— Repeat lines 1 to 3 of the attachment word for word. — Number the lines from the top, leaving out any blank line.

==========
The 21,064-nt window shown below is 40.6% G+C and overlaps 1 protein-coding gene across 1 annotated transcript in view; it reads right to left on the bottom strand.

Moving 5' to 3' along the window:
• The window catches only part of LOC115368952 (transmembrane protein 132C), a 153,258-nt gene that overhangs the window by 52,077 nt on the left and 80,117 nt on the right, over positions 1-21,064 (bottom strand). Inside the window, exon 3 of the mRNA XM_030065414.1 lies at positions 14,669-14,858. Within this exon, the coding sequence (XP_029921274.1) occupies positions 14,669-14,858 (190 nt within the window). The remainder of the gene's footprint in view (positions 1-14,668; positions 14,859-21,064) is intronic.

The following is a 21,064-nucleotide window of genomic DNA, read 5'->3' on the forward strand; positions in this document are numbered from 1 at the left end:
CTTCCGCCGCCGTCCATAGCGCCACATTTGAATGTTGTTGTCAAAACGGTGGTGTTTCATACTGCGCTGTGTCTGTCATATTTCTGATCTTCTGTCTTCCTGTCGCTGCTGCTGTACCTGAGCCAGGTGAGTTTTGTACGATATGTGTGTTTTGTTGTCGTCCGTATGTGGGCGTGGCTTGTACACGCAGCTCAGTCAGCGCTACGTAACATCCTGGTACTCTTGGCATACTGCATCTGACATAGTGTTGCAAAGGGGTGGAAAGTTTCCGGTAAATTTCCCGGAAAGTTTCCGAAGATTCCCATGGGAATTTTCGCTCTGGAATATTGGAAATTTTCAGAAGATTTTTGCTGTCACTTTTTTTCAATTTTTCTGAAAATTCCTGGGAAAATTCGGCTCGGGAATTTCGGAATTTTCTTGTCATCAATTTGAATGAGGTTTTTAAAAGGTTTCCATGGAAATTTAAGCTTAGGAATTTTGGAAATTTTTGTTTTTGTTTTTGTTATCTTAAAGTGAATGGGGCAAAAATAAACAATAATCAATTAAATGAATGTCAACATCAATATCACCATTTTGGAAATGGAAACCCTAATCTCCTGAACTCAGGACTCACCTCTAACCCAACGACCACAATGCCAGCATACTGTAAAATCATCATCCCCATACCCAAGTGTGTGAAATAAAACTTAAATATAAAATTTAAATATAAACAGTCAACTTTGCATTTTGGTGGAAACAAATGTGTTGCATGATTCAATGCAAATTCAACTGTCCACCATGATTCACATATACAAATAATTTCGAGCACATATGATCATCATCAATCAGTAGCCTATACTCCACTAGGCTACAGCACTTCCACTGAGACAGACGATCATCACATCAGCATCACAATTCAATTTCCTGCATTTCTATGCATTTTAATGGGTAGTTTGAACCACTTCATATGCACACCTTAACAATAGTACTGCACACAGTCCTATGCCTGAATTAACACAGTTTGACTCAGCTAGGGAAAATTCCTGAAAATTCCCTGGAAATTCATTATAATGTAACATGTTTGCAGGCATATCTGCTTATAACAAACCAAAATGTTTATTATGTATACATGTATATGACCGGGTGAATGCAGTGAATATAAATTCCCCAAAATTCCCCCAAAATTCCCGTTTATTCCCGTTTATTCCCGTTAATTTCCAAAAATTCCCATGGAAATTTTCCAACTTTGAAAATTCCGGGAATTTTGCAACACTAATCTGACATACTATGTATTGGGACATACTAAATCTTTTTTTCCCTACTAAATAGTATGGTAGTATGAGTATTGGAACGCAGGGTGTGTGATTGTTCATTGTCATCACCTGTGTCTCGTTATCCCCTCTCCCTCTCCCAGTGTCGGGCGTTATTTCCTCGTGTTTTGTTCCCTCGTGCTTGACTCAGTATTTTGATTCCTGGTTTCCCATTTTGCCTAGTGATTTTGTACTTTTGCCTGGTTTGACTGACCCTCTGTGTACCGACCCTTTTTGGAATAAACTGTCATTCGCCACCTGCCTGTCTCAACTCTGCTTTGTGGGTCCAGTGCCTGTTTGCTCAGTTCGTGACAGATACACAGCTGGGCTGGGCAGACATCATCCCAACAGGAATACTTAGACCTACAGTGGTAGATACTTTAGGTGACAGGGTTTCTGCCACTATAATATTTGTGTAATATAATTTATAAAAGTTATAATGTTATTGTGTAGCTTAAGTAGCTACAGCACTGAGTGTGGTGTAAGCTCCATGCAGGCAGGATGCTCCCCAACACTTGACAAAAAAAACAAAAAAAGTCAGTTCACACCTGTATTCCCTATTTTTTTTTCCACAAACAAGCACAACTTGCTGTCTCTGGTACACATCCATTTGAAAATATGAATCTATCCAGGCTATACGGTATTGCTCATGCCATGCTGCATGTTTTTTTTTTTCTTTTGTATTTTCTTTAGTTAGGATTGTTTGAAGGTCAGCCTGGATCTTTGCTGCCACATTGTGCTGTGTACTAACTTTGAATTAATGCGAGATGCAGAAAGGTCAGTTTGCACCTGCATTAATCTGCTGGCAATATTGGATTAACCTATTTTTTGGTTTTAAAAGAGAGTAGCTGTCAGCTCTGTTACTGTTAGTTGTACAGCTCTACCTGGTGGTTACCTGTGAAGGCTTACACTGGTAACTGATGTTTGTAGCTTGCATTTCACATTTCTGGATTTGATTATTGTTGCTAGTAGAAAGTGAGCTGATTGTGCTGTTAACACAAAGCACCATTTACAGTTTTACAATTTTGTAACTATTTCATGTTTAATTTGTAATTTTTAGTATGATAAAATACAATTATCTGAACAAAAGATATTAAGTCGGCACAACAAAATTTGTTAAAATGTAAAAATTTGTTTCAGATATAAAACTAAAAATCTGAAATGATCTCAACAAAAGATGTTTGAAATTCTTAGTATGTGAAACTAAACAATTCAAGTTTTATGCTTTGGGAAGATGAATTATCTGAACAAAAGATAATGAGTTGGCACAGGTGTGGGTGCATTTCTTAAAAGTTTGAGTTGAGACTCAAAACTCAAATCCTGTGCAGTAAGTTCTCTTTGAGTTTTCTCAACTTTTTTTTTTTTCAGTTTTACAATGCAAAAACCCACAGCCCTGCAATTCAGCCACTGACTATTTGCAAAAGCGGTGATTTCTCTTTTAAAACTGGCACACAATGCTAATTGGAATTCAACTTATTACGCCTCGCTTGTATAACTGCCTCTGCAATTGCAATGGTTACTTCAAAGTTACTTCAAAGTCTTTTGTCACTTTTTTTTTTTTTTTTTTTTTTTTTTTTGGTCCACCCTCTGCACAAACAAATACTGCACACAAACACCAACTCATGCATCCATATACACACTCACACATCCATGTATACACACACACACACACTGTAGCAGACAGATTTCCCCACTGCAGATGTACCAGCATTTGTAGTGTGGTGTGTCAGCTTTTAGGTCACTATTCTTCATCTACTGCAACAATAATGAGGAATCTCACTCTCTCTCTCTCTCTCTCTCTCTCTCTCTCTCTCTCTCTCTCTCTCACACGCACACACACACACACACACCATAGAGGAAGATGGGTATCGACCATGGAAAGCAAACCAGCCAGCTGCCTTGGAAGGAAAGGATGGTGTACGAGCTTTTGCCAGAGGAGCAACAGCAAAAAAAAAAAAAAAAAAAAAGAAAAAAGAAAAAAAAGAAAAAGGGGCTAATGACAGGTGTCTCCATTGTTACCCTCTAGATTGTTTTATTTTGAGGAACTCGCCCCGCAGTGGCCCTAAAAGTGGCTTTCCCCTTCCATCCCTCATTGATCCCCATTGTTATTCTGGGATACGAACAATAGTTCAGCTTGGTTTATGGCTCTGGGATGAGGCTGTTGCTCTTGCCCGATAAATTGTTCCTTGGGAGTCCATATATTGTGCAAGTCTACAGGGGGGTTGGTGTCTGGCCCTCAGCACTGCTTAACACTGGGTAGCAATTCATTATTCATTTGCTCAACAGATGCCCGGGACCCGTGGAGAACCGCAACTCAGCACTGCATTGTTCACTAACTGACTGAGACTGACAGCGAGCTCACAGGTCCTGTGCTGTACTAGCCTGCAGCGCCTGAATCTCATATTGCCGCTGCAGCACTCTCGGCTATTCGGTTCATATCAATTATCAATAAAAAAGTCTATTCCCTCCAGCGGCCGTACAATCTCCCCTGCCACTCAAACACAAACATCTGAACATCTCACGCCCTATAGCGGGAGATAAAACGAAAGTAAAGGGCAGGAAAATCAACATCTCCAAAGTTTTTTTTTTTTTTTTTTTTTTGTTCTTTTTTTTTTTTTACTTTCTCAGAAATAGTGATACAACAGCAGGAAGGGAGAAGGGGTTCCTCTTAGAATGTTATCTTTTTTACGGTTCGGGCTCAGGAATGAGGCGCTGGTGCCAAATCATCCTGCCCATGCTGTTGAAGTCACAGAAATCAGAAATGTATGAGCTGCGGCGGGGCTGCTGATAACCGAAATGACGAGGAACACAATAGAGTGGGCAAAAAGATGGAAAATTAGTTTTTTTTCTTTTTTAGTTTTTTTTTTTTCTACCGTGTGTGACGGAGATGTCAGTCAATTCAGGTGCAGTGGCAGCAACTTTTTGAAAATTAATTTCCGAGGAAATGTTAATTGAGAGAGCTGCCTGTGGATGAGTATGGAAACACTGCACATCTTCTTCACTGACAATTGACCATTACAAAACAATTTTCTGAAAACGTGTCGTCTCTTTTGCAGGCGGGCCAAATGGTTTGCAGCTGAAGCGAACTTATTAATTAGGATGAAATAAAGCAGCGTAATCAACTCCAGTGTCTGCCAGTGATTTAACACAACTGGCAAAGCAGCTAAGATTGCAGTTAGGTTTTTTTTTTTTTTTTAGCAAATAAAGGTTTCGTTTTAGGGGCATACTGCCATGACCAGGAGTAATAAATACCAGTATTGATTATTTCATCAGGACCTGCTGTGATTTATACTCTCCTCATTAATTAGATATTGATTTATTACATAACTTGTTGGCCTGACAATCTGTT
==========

The 21,064-nt window shown below is 40.6% G+C and overlaps 1 protein-coding gene across 1 annotated transcript in view; it reads right to left on the bottom strand.

Moving 5' to 3' along the window:
• The window catches only part of LOC115368952 (transmembrane protein 132C), a 153,258-nt gene that overhangs the window by 52,077 nt on the left and 80,117 nt on the right, over positions 1-21,064 (bottom strand). Inside the window, exon 3 of the mRNA XM_030065414.1 lies at positions 14,669-14,858. Within this exon, the coding sequence (XP_029921274.1) occupies positions 14,669-14,858 (190 nt within the window). The remainder of the gene's footprint in view (positions 1-14,668; positions 14,859-21,064) is intronic.